So many writers and many things still do.  I constantly rip out articles or write down words I read.  I love female writers like Sue Miller, Jane Smiley, Jane Hamilton, Emily Dickinson, Curtis Sittenfeld, Ann Leary.  I could go on and on.

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Who is your favorite up and coming writer

I’m not sure how to answer that – up and coming – I think if someone is published and I’ve read them, they’ve made it!!!



Fantasy place to write?

Any place with water or the woods inspire me.  A cozy cottage, house or apartment where I am alone and can write – well, that’s a fantasy.

Favorite guilty magazine or blog?

I’m still a hard copy girl – I spend so much time on my computer that’s not where I like to read.  Vanity Fair and New York Magazine hands down!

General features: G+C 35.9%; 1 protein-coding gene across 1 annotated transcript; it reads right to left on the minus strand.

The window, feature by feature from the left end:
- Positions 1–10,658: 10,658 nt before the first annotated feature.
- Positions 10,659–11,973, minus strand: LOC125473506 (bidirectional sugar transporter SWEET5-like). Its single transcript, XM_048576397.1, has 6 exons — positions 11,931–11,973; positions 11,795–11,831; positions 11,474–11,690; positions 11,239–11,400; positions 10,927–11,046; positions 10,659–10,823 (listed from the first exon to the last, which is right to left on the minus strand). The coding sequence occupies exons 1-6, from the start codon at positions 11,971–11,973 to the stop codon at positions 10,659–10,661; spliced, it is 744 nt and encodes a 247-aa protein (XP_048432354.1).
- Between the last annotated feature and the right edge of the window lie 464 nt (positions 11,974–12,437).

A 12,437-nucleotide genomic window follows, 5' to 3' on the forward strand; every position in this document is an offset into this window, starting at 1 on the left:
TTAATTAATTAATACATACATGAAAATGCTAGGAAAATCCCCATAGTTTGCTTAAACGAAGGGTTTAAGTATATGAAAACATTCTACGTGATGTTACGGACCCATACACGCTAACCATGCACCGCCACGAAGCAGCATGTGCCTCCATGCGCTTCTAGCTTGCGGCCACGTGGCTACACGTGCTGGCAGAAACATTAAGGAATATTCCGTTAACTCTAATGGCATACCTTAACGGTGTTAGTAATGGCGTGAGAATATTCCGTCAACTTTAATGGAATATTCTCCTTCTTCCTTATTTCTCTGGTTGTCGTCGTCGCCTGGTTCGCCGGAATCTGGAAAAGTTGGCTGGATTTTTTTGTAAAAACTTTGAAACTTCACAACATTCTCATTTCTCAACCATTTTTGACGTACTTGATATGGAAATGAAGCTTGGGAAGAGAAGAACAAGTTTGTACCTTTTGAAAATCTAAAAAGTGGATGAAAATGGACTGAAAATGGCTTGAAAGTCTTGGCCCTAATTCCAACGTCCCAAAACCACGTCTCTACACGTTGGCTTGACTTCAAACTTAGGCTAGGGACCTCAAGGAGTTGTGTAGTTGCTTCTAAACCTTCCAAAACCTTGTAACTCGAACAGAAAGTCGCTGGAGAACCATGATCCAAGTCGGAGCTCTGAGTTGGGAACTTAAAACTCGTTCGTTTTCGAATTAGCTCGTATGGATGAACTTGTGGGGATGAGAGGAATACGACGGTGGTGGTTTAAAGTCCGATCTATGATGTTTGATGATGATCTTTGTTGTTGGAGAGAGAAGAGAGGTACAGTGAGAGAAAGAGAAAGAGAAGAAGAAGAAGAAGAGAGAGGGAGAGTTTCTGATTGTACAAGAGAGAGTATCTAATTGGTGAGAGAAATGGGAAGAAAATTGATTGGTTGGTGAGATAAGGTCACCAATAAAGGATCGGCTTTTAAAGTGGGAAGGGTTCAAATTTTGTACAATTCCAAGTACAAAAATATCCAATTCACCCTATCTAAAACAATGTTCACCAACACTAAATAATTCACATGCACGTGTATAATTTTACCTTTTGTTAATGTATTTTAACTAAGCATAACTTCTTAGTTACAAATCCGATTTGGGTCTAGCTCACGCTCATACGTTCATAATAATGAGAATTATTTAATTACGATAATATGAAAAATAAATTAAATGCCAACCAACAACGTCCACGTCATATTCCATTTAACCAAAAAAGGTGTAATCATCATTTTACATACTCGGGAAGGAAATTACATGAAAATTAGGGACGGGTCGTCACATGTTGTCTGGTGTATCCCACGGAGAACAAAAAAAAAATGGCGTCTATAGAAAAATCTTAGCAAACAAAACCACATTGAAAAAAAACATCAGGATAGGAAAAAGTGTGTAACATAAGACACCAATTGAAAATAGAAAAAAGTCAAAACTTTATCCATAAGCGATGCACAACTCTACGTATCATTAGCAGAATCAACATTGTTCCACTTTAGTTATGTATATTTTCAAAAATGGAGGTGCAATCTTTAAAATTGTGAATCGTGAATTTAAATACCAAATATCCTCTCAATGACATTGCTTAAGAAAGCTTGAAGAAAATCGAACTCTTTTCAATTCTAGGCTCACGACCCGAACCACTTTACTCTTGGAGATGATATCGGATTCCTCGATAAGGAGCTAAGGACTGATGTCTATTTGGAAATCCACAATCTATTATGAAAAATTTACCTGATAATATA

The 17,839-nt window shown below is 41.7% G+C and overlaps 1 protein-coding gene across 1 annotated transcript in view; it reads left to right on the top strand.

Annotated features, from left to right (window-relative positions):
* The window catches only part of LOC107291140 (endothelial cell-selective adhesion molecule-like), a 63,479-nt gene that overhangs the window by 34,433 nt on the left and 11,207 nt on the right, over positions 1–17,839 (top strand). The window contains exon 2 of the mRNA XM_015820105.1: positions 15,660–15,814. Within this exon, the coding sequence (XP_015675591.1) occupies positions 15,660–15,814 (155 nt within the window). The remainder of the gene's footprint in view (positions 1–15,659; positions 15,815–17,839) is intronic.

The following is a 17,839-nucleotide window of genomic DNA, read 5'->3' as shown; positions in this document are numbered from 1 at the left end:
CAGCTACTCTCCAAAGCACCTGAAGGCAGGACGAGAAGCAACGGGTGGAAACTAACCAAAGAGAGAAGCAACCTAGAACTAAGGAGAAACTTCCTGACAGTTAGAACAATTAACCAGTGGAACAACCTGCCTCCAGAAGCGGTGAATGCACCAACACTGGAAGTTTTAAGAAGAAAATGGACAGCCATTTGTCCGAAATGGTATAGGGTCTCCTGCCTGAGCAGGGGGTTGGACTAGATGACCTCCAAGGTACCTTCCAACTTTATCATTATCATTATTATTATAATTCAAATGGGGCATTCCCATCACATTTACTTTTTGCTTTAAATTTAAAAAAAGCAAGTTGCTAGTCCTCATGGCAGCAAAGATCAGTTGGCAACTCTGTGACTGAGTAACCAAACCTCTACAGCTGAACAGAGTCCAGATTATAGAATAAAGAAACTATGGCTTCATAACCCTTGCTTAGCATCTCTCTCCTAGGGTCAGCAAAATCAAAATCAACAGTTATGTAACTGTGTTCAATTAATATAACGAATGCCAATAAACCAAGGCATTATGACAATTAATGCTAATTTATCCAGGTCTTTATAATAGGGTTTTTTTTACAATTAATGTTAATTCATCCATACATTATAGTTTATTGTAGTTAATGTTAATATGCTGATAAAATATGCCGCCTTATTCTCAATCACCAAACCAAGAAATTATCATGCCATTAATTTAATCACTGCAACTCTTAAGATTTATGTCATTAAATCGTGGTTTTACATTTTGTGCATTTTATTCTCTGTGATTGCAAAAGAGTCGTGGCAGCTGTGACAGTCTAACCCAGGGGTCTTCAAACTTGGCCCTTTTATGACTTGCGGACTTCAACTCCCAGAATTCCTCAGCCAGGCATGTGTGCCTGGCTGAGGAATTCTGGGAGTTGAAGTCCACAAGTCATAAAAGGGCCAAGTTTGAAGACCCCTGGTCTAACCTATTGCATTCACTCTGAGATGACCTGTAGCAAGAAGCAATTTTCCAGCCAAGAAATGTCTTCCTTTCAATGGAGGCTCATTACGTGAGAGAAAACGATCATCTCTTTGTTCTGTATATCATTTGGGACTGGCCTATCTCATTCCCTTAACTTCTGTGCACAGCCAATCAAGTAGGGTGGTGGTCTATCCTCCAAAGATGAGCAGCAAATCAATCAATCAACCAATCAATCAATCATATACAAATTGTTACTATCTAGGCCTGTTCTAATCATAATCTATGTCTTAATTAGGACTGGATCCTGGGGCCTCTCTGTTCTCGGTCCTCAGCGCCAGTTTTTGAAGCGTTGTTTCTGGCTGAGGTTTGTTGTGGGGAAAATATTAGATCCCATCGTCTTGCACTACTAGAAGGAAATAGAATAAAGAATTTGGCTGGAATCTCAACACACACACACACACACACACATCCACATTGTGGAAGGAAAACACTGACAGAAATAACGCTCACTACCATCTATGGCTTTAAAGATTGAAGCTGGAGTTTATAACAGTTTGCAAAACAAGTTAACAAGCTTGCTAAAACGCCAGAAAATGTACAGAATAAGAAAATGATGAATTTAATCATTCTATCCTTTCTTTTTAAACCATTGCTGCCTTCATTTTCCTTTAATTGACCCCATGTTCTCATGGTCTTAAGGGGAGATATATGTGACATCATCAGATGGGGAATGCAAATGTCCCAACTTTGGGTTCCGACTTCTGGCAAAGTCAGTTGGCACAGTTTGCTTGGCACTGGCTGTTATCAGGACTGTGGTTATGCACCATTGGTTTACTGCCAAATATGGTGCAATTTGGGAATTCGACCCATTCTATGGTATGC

Favorite way to relax?

Read, hike, garden and red wine!

Dream accomplishment?

I think the New Yorker would be a dream.

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Are you working on anything now?

Yes – working on finishing a novel now and hoping to get it polished up soon.

Here are links for more information about Lee and her books:

Website ~

Facebook ~

Twitter ~ @LeeMWoodruff

Instagram ~ leewoodruff

the wry home

Focus On: Annabel Monaghan
Where Rye Writers Write

The second writer I am profiling in my series “Where Rye Writers Write” is Annabel Monaghan.  With three successful Young Adult books under her belt, Annabel also writes a bi-weekly column for the Rye Record, is a contributor to the Huffington Post and a lifestyle columnist for The Week.

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Annabel’s column in the Rye Record is where I first discovered her writing.  Here is what you need to know about Annabel.  She is funny!  I went back and read every single one of her columns after that first one.  She perfectly captures the everyday things we all navigate and makes you laugh.